There it is on the second floor!
As you may guess, there was where the simplicity ended.  I tried every elevator, but they only took me to quest areas, not to the mezzanine.  I ran all around the interior, looking for doors I hadn't noticed.  I rode all around the exterior, thinking perhaps there was another way inside.

/sigh . . . Apparently severely lacking in "thinking outside the box" abilities, I turned yet again to YouTube . . . and wanted to just bang my head on my desk when I discovered the secret.

In the southwest corner of the main hall, there is a door which appears to be closed, but upon closer inspection, there is a way through.  If I had walked around the very edges of the room, instead of running by a little farther in, I would have seen it.

After that, it's easy.  Run up to the mezzanine, circle counter-clockwise around the room, and there you are!

Another +3 Willpower!
At least I'm expanding my Willpower, even if I've been relying on YouTube.  Now I'm going to have to work on expanding my creative thinking . . .

Thursday, March 22, 2012

Blogging Challenges

Some time ago, when I was blogging about WoW, someone posted up a 20-day blogging challenge.  This was the general idea, in my own words:

Day 1:  Introduce yourself.
Day 2:  Why do you blog?
Day 3:  Talk about your first day of playing (WoW).
Day 4:  What is your best (WoW) memory?
Day 5:  What are your favorite in-game items?
Day 6:  Describe your workplace/desk.
Day 7:  Why did you choose your blog's name?
Day 8:  What are 10 things we don't know about you?
Day 9:  Talk about your first blog post.
Day 10:  What are your favorite websites or blogs?
Day 11:  What are your bad habits and flaws?
Day 12:  Tell us about a usual day in your life.
Day 13:  Who are the (WoW) players or bloggers whom you admire?
Day 14:  What upsets you?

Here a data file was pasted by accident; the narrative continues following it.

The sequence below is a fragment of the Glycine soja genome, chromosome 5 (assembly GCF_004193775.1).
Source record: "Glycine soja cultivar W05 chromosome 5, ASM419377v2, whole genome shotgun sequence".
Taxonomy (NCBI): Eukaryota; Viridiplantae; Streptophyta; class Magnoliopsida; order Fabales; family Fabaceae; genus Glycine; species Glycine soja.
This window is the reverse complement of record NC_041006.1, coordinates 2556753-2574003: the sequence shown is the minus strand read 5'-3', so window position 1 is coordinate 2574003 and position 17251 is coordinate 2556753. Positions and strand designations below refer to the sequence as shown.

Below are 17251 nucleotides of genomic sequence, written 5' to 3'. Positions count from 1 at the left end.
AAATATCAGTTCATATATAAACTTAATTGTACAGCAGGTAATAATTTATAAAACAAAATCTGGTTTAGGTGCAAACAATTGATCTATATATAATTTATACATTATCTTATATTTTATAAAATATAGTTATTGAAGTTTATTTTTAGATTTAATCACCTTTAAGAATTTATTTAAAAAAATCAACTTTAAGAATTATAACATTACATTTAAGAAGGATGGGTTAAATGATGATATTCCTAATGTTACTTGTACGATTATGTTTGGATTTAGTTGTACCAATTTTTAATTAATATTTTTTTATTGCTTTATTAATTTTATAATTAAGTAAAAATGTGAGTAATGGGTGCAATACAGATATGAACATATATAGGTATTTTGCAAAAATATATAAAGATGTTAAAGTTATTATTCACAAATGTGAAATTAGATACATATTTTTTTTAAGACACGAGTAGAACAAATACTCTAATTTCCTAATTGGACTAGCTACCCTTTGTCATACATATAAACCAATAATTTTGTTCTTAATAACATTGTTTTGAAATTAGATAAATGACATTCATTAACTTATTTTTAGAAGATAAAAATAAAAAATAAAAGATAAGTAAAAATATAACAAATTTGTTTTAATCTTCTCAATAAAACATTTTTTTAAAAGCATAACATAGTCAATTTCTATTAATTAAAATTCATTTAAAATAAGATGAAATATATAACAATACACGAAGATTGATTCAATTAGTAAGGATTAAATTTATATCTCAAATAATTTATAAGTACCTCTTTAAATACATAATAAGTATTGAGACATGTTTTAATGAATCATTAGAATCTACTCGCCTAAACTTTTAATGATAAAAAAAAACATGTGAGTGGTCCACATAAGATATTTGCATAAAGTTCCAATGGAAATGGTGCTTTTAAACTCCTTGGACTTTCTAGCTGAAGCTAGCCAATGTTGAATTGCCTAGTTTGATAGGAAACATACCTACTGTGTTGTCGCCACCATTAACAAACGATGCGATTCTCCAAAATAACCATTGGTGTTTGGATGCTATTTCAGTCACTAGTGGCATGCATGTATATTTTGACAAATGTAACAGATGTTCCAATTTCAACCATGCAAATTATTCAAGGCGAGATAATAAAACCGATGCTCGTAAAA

Day 15:  Show us your desktop background.
Day 16:  What things do you miss post-Cataclysm?
Day 17:  What is your favorite place in-game?
Day 18:  What is your favorite in-game outfit?
Day 19:  What do you have in your bags/bank?
Day 20:  If it was your last day to play (WoW), what would you do?

Except for Day 16, these can all be easily applied to SWTOR, as well.

As I've been out of town for the last week and absolutely exhausted, trying to recover from said out-of-town business tripo, I do not have any recent in-game experiences about which to blog.  So I thought I'd put up this list for my own direction.  I do not intend to do one a day, right after each other, which is how I did it when I was WoW blogging.  But I do intend to cover each of these topics, in order, in between the other ideas I may find about which to write.  (I'll figure out something to cover Day 16 when I get closer to it . . .)

And so, without further ado, here I go with . . .

Day 1:  Introduce Yourself.

You can call me Anachan or Ana for short.  I am a 40-something married female living in the American southwest, close to the Mexican border.  I have five daughters--yes, five, and they are all girls--ranging in age from 17 to almost 9.  We belong to The Church of Jesus Christ of Latter-day Saints (commonly called the Mormons.)  When I was 21, I served an 18-month mission for the church, in Osaka, Japan.  I am not fluent in Japanese, as I once was, but I do still teach my children a little here and there.  (My youngest daughters still want to be tucked in to a silly Japanese song they created, incorporating "I love you" and "good-night.")

Someone in my WoW raiding guild (where I raided for about 3.5 years) once told me I should come with a warning label, because I do not appreciate profanity (yay, profanity filter), so I put one in my guild forum signature:  "Politically conservative, religiously Mormon.  Now you know."  Really, neither one comes up in conversations, unless someone asks me questions in whispers, which is appropriate.  But the statement defines a lot about me.